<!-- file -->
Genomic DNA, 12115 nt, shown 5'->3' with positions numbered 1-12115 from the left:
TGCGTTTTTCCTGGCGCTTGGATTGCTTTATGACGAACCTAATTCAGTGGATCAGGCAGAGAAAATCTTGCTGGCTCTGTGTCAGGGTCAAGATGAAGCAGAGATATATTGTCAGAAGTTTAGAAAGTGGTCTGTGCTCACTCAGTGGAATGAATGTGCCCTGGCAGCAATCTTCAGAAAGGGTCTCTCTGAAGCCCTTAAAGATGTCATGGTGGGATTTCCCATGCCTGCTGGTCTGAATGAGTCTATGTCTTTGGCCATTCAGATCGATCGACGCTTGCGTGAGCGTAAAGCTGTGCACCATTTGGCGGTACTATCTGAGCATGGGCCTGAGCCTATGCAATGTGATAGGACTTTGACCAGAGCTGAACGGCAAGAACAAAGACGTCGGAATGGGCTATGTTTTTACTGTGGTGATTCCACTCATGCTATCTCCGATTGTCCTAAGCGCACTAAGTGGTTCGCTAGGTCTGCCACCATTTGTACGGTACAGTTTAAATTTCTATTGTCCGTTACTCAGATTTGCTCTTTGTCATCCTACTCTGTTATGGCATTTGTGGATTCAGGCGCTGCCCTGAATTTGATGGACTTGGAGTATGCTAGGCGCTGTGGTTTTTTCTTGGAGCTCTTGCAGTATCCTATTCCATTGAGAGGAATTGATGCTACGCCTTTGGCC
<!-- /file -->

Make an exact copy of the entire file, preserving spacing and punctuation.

Genomic DNA, 12115 nt, shown 5'->3' with positions numbered 1-12115 from the left:
TGCGTTTTTCCTGGCGCTTGGATTGCTTTATGACGAACCTAATTCAGTGGATCAGGCAGAGAAAATCTTGCTGGCTCTGTGTCAGGGTCAAGATGAAGCAGAGATATATTGTCAGAAGTTTAGAAAGTGGTCTGTGCTCACTCAGTGGAATGAATGTGCCCTGGCAGCAATCTTCAGAAAGGGTCTCTCTGAAGCCCTTAAAGATGTCATGGTGGGATTTCCCATGCCTGCTGGTCTGAATGAGTCTATGTCTTTGGCCATTCAGATCGATCGACGCTTGCGTGAGCGTAAAGCTGTGCACCATTTGGCGGTACTATCTGAGCATGGGCCTGAGCCTATGCAATGTGATAGGACTTTGACCAGAGCTGAACGGCAAGAACAAAGACGTCGGAATGGGCTATGTTTTTACTGTGGTGATTCCACTCATGCTATCTCCGATTGTCCTAAGCGCACTAAGTGGTTCGCTAGGTCTGCCACCATTTGTACGGTACAGTTTAAATTTCTATTGTCCGTTACTCAGATTTGCTCTTTGTCATCCTACTCTGTTATGGCATTTGTGGATTCAGGCGCTGCCCTGAATTTGATGGACTTGGAGTATGCTAGGCGCTGTGGTTTTTTCTTGGAGCTCTTGCAGTATCCTATTCCATTGAGAGGAATTGATGCTACGCCTTTGGCC